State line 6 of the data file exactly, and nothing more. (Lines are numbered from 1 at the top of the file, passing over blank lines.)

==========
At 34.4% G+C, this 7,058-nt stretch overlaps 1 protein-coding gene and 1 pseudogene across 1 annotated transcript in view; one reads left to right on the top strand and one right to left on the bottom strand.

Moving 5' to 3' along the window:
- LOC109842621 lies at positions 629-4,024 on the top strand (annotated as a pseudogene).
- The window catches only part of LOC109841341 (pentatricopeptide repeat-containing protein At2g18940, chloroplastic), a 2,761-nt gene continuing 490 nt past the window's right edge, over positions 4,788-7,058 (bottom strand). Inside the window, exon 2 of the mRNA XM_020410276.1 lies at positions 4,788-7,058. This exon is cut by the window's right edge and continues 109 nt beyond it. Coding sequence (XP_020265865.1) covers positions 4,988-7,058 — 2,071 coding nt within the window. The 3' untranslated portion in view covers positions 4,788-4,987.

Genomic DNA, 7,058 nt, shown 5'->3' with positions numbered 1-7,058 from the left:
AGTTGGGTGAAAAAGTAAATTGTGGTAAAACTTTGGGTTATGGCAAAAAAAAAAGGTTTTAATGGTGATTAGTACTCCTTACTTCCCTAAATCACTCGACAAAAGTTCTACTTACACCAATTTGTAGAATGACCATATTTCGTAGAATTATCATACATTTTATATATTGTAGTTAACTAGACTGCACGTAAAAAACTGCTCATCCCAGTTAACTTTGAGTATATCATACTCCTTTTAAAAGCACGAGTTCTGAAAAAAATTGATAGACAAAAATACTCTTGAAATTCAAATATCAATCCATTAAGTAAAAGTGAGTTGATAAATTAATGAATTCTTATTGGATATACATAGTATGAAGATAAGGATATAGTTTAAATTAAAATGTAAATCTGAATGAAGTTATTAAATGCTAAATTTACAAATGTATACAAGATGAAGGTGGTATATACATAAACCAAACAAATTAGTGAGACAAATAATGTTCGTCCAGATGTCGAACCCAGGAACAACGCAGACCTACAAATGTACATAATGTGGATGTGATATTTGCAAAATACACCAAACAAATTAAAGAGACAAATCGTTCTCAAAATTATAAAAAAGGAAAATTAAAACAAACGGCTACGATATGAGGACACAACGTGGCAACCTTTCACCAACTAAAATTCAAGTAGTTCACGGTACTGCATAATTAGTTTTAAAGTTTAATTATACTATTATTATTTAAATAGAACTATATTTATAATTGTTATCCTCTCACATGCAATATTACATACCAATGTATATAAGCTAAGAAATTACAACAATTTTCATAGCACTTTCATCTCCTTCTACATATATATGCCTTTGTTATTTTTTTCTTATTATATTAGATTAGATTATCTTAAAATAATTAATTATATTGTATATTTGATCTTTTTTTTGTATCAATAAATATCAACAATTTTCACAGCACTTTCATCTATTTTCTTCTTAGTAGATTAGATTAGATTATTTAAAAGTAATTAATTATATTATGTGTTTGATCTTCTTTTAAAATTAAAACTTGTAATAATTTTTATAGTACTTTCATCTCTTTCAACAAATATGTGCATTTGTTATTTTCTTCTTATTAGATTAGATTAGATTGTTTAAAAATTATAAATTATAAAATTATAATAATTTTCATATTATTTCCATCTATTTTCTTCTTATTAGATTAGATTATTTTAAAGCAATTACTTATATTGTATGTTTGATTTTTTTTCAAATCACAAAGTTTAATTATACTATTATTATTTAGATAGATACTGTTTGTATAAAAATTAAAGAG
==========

AGTTGGGTGAAAAAGTAAATTGTGGTAAAACTTTGGGTTATGGCAAAAAAAAAAGGTTTTAATGGTGATTAGTACTCCTTACTTCCCTAAATCACTCGACAAAAGTTCTACTTACACCAATTTGTAGAATGACCATATTTCGTAGAATTATCATACATTTTATATATTGTAGTTAACTAGACTGCACGTAAAAAACTGCTCATCCCAGTTAACTTTGAGTATATCATACTCCTTTTAAAAGCACGAGTTCTGAAAAAAATTGATAGACAAAAATACTCTTGAAATTCAAATATCAATCCATTAAGTAAAAGTGAGTTGATAAATTAATGAATTCTTATTGGATATACATAGTATGAAGATAAGGATATAGTTTAAATTAAAATGTAAATCTGAATGAAGTTATTAAATGCTAAATTTACAAATGTATACAAGATGAAGGTGGTATATACATAAACCAAACAAATTAGTGAGACAAATAATGTTCGTCCAGATGTCGAACCCAGGAACAACGCAGACCTACAAATGTACATAATGTGGATGTGATATTTGCAAAATACACCAAACAAATTAAAGAGACAAATCGTTCTCAAAATTATAAAAAAGGAAAATTAAAACAAACGGCTACGATATGAGGACACAACGTGGCAACCTTTCACCAACTAAAATTCAAGTAGTTCACGGTACTGCATAATTAGTTTTAAAGTTTAATTATACTATTATTATTTAAATAGAACTATATTTATAATTGTTATCCTCTCACATGCAATATTACATACCAATGTATATAAGCTAAGAAATTACAACAATTTTCATAGCACTTTCATCTCCTTCTACATATATATGCCTTTGTTATTTTTTTCTTATTATATTAGATTAGATTATCTTAAAATAATTAATTATATTGTATATTTGATCTTTTTTTTGTATCAATAAATATCAACAATTTTCACAGCACTTTCATCTATTTTCTTCTTAGTAGATTAGATTAGATTATTTAAAAGTAATTAATTATATTATGTGTTTGATCTTCTTTTAAAATTAAAACTTGTAATAATTTTTATAGTACTTTCATCTCTTTCAACAAATATGTGCATTTGTTATTTTCTTCTTATTAGATTAGATTAGATTGTTTAAAAATTATAAATTATAAAATTATAATAATTTTCATATTATTTCCATCTATTTTCTTCTTATTAGATTAGATTATTTTAAAGCAATTACTTATATTGTATGTTTGATTTTTTTTCAAATCACAAAGTTTAATTATACTATTATTATTTAGATAGATACTGTTTGTATAAAAATTAAAGAG